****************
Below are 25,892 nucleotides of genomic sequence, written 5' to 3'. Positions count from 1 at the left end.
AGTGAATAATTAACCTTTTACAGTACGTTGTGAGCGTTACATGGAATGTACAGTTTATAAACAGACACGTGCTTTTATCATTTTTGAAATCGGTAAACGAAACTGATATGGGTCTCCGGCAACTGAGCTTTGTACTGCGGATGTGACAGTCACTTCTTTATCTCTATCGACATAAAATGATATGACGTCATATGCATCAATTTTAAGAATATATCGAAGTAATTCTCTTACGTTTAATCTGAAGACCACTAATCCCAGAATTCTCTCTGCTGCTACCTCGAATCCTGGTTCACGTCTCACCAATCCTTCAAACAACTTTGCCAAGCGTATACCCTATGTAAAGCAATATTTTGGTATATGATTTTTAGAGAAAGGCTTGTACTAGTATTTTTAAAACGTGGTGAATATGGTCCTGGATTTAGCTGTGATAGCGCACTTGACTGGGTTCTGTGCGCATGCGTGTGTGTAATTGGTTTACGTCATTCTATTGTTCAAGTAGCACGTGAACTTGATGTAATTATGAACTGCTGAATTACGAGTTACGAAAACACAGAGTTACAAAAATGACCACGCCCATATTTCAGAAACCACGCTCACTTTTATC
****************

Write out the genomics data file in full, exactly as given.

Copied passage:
Below are 25,892 nucleotides of genomic sequence, written 5' to 3'. Positions count from 1 at the left end.
AGTGAATAATTAACCTTTTACAGTACGTTGTGAGCGTTACATGGAATGTACAGTTTATAAACAGACACGTGCTTTTATCATTTTTGAAATCGGTAAACGAAACTGATATGGGTCTCCGGCAACTGAGCTTTGTACTGCGGATGTGACAGTCACTTCTTTATCTCTATCGACATAAAATGATATGACGTCATATGCATCAATTTTAAGAATATATCGAAGTAATTCTCTTACGTTTAATCTGAAGACCACTAATCCCAGAATTCTCTCTGCTGCTACCTCGAATCCTGGTTCACGTCTCACCAATCCTTCAAACAACTTTGCCAAGCGTATACCCTATGTAAAGCAATATTTTGGTATATGATTTTTAGAGAAAGGCTTGTACTAGTATTTTTAAAACGTGGTGAATATGGTCCTGGATTTAGCTGTGATAGCGCACTTGACTGGGTTCTGTGCGCATGCGTGTGTGTAATTGGTTTACGTCATTCTATTGTTCAAGTAGCACGTGAACTTGATGTAATTATGAACTGCTGAATTACGAGTTACGAAAACACAGAGTTACAAAAATGACCACGCCCATATTTCAGAAACCACGCTCACTTTTATC